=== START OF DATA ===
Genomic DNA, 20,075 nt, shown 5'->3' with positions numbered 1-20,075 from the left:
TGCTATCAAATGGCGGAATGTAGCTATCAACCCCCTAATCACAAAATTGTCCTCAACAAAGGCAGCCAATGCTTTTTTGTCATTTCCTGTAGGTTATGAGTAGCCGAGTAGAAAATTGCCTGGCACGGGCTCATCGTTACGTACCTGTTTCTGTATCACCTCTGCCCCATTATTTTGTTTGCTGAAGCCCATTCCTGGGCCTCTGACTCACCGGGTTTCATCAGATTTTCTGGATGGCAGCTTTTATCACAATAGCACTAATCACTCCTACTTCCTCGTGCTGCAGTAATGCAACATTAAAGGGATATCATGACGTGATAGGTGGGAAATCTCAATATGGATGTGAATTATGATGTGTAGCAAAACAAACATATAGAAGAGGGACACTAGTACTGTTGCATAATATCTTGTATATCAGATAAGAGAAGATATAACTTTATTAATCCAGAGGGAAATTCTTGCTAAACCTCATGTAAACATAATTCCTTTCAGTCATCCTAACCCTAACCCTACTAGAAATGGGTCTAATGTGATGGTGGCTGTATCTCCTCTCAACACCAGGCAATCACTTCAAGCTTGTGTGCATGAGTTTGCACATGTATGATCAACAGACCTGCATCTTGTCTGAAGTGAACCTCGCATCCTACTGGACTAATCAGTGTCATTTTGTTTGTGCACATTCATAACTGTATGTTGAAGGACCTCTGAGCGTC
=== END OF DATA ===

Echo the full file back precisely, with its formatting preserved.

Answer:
Genomic DNA, 20,075 nt, shown 5'->3' with positions numbered 1-20,075 from the left:
TGCTATCAAATGGCGGAATGTAGCTATCAACCCCCTAATCACAAAATTGTCCTCAACAAAGGCAGCCAATGCTTTTTTGTCATTTCCTGTAGGTTATGAGTAGCCGAGTAGAAAATTGCCTGGCACGGGCTCATCGTTACGTACCTGTTTCTGTATCACCTCTGCCCCATTATTTTGTTTGCTGAAGCCCATTCCTGGGCCTCTGACTCACCGGGTTTCATCAGATTTTCTGGATGGCAGCTTTTATCACAATAGCACTAATCACTCCTACTTCCTCGTGCTGCAGTAATGCAACATTAAAGGGATATCATGACGTGATAGGTGGGAAATCTCAATATGGATGTGAATTATGATGTGTAGCAAAACAAACATATAGAAGAGGGACACTAGTACTGTTGCATAATATCTTGTATATCAGATAAGAGAAGATATAACTTTATTAATCCAGAGGGAAATTCTTGCTAAACCTCATGTAAACATAATTCCTTTCAGTCATCCTAACCCTAACCCTACTAGAAATGGGTCTAATGTGATGGTGGCTGTATCTCCTCTCAACACCAGGCAATCACTTCAAGCTTGTGTGCATGAGTTTGCACATGTATGATCAACAGACCTGCATCTTGTCTGAAGTGAACCTCGCATCCTACTGGACTAATCAGTGTCATTTTGTTTGTGCACATTCATAACTGTATGTTGAAGGACCTCTGAGCGTC